When you showcase your robust ability to communicate well with others while interacting with them, you are building a better team.

Now let’s jump in to how to improve communication skills to help you pave the way for your workplace success.

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How to Improve Communication Skills for Workplace Success

There are many tips, tricks, and techniques to improve communication skills. I don’t want to overwhelm you with too much information, so let’s focus on the things that will provide the biggest return on your time investment.

Most of these tips will be fairly easy to become aware of but will take time and effort to implement. So let’s go!

1. Listen

Ever heard the saying you have two ears and one mouth for a reason? If you haven’t, then here’s the reason:

Being a good listener is half the equation to being a good communicator.

People who have the ability to really listen to someone can then actually answer questions in a meaningful way. If you don’t make the effort to actively listen, then you are really doing yourself and the other person a disservice in the communication department.

Know that person who is chomping at the bit to open his or her mouth the second you stop talking? Don’t be that person. They haven’t listened to at least 1/2 of what you’ve said. Therefore the words that spill out of their mouth are going to be about 1/2 relevant to what you just said.

Listen to someone completely and be comfortable with short periods of silence. Work on your listening skills first and foremost.

2. Know Your Audience

Knowing your audience is another critical component to having strong communication skills. The way you interact with your manager should be different than how you interact with your kids. This isn’t to say you need to be a different person with everyone you interact with. Far from it.

Here is a good way to think about it:

Imagine using your the same choice of words and body language you use with your spouse while interacting with your boss. That puts things in a graphic light!

You want to ensure you are using the type of communication most relevant to your audience.

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3. Minimize

I have lunch with a business associate about 3 times a year. We’ve been talking for several years now about putting a business deal together.

He is one of those people that simply overwhelms others with a lot of words. Sometimes when I ask him a question, I get buried beneath such an avalanche of words that I’m more confused than when I asked the question. Needless to say this is most likely a large portion of why we never put the deal together.

Don’t be like my lunch business associate. The goal of talking to or communicating with someone is to share actual information. The goal is not to confuse someone, it’s to provide clarity in many cases.

State what needs to be stated as succinctly as possible. That doesn’t mean you can’t have some pleasant conversation about the weather too.

The point is to not create such an onslaught of words and information that the other person walks away more confused than when they started.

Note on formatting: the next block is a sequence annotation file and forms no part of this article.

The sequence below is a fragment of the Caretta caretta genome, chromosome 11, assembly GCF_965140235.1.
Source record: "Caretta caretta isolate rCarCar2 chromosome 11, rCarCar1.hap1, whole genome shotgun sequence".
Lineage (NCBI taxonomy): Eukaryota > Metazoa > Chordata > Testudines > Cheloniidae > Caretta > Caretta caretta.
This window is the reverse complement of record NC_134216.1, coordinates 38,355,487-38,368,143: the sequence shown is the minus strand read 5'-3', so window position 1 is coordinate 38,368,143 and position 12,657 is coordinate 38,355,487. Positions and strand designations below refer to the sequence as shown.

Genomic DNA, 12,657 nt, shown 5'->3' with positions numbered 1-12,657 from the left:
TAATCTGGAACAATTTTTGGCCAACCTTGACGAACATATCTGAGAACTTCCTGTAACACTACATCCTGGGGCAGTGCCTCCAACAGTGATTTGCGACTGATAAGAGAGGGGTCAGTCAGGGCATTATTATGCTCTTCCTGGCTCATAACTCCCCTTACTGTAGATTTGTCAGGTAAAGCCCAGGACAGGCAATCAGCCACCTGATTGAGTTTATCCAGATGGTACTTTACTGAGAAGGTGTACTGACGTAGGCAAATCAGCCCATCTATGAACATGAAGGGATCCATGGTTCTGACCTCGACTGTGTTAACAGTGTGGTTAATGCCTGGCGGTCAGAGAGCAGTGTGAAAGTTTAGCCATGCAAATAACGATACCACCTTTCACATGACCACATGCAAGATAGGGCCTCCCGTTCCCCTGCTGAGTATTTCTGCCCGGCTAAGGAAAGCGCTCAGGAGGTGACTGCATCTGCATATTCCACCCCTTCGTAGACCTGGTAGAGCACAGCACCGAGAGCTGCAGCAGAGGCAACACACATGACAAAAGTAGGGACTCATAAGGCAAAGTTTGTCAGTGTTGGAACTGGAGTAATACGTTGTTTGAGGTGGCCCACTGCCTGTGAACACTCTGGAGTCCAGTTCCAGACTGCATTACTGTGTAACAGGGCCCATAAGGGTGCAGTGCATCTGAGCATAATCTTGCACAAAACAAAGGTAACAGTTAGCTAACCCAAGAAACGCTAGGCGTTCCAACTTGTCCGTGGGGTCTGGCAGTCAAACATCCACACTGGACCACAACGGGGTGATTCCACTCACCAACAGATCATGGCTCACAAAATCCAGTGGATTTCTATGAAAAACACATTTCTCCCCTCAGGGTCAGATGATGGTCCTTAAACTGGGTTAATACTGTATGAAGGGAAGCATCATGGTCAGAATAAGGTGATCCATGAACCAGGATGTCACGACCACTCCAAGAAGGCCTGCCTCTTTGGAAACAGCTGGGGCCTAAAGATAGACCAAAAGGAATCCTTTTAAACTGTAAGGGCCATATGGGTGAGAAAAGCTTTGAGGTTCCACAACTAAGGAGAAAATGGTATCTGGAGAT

4. Over Communicate

So this probably sounds completely counter intuitive to what I just wrote about minimizing your communication. It seems like it might be but it’s not.

What I mean by over communicating is ensuring that the other person understands the important parts of what you are sharing with them. This can be done simply yet effectively. Here’s a good example:

Most companies have open enrollment for benefits for the employees in the fall. The company I work for has open enrollment from November 1 to 15. The benefits department will send out a communication to all employees around October 1st, letting them know open enrollment is right around the corner and any major changes that year. There’s also a phone number and email for people to contact them with any questions.

Two weeks later, we all get a follow up email with basically the same information. We get a 3rd communication the week before open enrollment and another one 1 day before it starts.

Finally we get 2 emails during enrollment reminding us when open enrollment ends.

There’s minimal information, it’s more of a reminder. This is effective over communication.

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5. Body Language

The final critical component to how to improve communication skills for workplace success is body language. This is something most of us have heard about before but, a reminder is probably a good idea.

When I am in a meeting with someone I am comfortable with, I tend to kind of slouch down in my chair and cross my arms. When I catch myself doing this, I sit up straight and uncross my arms. I remember that crossing arms can many times be interpreted as a sign of disagreement or conflict.

In general, the best rule of thumb is to work towards having open body language whenever possible at work. This means relaxing your posture, not crossing your arms, and looking people in the eye when speaking with them.

When you are speaking in front of others, stand up straight and speak in a clear voice. This will convey confidence in your words.

Conclusion

Possessing strong communication skills will help you in many facets of your life and most certainly in the workplace.

Good communication helps create better teams, positive experiences with those we interact with, and are critical for leadership.

There are numerous tactics and techniques to be used to improve communication skills. Here we’ve reviewed how to improve communication skills for workplace success.

Now go communicate your way to success.

More Resources About Effective Communication

Featured photo credit: HIVAN ARVIZU via unsplash.com